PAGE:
Recieved alcohol as gift

Buddhist ethical conduct including the Five Precepts (Pañcasikkhāpada), and Eightfold Ethical Conduct (Aṭṭhasīla).
Digity
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Recieved alcohol as gift

Postby Digity » Fri Dec 30, 2016 7:01 pm

I received a Christmas gift recently of wine. I think this friend knows I don't drink anymore, but I didn't outright state it or anything. This person has a history of being pretty senseless, though. If you suspect someone doesn't drink it's probably not a good idea to gift them booze. I'm wondering what to do with the stuff now? Give it to family members? Is that a bad thing? Use it in cooking? The very odd occasion I do cook with wine. Dispose of it? Might be awkward explaining though if he asks how it was.

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Nicolas
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Re: Recieved alcohol as gift

Postby Nicolas » Fri Dec 30, 2016 7:04 pm

Dump it into the sink or toilet. If he asks, tell him you don't drink and you threw it away, meaning no disrespect.

Disciple
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Re: Recieved alcohol as gift

Postby Disciple » Fri Dec 30, 2016 7:08 pm

You can give it away to someone who doesn't have a drinking problem.

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Mkoll
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Re: Recieved alcohol as gift

Postby Mkoll » Fri Dec 30, 2016 7:15 pm

If you cook with wine occasionally and have no problems with that, I see no reason why there's a problem in keeping it and using it for cooking.

Maybe find a tactful way to tell your friend you don't drink so the same thing won't happen next year.
Namo tassa bhagavato arahato samma sambuddhassa
Namo tassa bhagavato arahato samma sambuddhassa
Namo tassa bhagavato arahato samma sambuddhassa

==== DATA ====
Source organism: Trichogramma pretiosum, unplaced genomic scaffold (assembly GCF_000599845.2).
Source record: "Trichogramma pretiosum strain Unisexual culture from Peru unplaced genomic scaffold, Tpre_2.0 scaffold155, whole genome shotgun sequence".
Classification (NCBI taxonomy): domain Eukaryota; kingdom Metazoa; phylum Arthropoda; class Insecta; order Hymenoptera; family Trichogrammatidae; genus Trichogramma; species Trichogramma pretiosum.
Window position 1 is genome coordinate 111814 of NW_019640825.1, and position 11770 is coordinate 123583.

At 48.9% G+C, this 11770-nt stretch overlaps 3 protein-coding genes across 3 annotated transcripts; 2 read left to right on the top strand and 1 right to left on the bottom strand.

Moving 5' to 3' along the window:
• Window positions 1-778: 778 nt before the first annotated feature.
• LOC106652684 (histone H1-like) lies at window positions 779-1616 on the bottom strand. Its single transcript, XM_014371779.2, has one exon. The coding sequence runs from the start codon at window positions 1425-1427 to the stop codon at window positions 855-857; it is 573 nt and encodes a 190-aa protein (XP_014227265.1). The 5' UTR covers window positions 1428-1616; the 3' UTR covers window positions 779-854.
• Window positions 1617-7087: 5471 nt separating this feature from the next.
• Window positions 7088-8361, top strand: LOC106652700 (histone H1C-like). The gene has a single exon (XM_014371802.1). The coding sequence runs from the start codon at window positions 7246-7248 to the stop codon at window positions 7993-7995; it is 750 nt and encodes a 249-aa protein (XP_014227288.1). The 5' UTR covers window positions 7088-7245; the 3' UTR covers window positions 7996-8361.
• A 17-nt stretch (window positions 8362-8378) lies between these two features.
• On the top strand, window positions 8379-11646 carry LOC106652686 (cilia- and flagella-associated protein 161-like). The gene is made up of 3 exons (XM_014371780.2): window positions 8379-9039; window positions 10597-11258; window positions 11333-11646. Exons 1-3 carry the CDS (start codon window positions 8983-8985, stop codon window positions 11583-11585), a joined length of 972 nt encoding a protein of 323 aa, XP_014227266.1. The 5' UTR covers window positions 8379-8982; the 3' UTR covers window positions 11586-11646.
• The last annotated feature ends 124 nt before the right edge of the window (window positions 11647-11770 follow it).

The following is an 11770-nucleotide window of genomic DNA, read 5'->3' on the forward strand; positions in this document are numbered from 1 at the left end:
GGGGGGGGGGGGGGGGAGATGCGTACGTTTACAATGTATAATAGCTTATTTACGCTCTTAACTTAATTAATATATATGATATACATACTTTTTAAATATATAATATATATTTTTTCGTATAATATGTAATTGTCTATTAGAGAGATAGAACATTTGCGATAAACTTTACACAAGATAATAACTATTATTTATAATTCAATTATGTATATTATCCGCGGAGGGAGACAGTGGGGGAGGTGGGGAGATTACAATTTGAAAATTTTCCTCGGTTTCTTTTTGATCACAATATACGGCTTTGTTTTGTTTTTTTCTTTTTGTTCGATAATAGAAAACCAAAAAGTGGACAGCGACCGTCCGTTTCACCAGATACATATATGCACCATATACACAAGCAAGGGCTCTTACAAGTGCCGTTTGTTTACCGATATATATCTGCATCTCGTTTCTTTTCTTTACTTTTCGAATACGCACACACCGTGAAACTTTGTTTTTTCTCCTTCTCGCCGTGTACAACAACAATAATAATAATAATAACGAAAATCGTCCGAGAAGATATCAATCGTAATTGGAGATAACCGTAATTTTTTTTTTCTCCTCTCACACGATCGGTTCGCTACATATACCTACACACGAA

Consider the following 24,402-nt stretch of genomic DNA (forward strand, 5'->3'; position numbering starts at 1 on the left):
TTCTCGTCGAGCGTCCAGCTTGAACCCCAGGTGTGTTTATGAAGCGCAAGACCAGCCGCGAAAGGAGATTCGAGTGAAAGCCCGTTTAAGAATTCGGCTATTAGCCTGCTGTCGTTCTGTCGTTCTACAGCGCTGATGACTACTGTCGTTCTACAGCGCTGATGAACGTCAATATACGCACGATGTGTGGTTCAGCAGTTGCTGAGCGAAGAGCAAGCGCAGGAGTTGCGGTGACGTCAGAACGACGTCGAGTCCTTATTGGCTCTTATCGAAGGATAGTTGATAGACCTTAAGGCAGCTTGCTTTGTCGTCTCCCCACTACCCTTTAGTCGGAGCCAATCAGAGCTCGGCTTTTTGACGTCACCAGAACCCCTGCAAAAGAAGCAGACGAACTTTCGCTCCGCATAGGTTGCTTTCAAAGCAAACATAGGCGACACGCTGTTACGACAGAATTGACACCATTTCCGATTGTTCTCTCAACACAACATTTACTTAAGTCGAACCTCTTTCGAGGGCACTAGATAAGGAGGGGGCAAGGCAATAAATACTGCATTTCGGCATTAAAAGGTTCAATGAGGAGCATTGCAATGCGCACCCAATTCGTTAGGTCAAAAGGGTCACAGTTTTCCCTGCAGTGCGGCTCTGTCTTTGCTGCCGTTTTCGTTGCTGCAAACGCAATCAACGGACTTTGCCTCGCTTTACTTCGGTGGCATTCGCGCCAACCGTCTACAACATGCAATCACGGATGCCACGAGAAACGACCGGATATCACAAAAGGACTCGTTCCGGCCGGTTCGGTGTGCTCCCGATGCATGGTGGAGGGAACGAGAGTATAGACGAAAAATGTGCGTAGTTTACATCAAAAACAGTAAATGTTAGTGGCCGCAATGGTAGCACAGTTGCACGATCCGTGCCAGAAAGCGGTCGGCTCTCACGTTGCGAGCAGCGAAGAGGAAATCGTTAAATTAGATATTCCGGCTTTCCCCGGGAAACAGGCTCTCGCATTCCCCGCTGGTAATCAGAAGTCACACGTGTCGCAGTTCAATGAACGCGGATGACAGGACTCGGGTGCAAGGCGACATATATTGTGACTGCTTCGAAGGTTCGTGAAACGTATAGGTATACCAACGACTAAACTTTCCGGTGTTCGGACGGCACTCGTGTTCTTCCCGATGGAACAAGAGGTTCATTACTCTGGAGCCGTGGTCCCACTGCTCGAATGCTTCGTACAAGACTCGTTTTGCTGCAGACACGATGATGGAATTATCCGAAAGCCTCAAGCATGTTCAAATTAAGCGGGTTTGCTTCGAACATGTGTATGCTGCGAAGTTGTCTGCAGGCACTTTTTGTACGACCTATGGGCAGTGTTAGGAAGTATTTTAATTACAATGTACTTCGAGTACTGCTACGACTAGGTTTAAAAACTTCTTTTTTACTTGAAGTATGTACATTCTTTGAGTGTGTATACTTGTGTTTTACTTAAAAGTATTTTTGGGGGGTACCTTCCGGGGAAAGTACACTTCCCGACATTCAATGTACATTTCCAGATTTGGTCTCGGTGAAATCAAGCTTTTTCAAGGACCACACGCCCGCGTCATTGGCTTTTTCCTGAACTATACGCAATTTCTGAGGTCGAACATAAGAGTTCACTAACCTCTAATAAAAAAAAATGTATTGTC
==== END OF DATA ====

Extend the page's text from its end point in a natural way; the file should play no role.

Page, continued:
Digity
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Re: Recieved alcohol as gift

Postby Digity » Fri Dec 30, 2016 7:33 pm

Mkoll wrote:If you cook with wine occasionally and have no problems with that, I see no reason why there's a problem in keeping it and using it for cooking.

Maybe find a tactful way to tell your friend you don't drink so the same thing won't happen next year.

Part of me thinks he purposely gave it to me even though he knows I don't drink. I remember not drinking once at a restaurant and he scoffed at me. He knows I'm into Buddhism and knows I stopped drinking when we go out. This guy is a bit of a dolt and someone I've been distancing myself from in recent years, though. Frankly, I don't really consider him much of a friend. Too much baggage between the two of us.

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Re: Recieved alcohol as gift

Postby Digity » Fri Dec 30, 2016 7:35 pm

I could give it to my sister. I just wonder if it's a bad thing to give something like this to someone else as a Buddhist.

I do buy wine on rare occasion, since my family requests a bottle or red/white wine when we host family dinners on special occasions.

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Mkoll
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Re: Recieved alcohol as gift

Postby Mkoll » Fri Dec 30, 2016 7:41 pm

Digity wrote:I could give it to my sister. I just wonder if it's a bad thing to give something like this to someone else as a Buddhist.

I do buy wine on rare occasion, since my family requests a bottle or red/white wine when we host family dinners on special occasions.

You could save it till the next special occasion.
Namo tassa bhagavato arahato samma sambuddhassa
Namo tassa bhagavato arahato samma sambuddhassa
Namo tassa bhagavato arahato samma sambuddhassa

Digity
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Re: Recieved alcohol as gift

Postby Digity » Fri Dec 30, 2016 7:57 pm

I guess you guys don't see a problem with giving/using it for others to drink. It seems like a bit of a gray area to me. I don't mean to encourage others to drink, though.

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Dhammanando